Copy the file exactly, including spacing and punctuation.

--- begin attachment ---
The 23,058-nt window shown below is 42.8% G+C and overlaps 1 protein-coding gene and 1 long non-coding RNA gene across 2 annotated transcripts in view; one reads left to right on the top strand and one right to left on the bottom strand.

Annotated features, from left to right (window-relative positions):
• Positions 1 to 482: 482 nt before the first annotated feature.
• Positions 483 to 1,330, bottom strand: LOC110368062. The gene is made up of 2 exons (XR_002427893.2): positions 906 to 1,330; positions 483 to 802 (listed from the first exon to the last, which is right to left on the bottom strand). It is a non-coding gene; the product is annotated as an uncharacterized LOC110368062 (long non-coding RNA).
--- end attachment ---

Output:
The 23,058-nt window shown below is 42.8% G+C and overlaps 1 protein-coding gene and 1 long non-coding RNA gene across 2 annotated transcripts in view; one reads left to right on the top strand and one right to left on the bottom strand.

Annotated features, from left to right (window-relative positions):
• Positions 1 to 482: 482 nt before the first annotated feature.
• Positions 483 to 1,330, bottom strand: LOC110368062. The gene is made up of 2 exons (XR_002427893.2): positions 906 to 1,330; positions 483 to 802 (listed from the first exon to the last, which is right to left on the bottom strand). It is a non-coding gene; the product is annotated as an uncharacterized LOC110368062 (long non-coding RNA).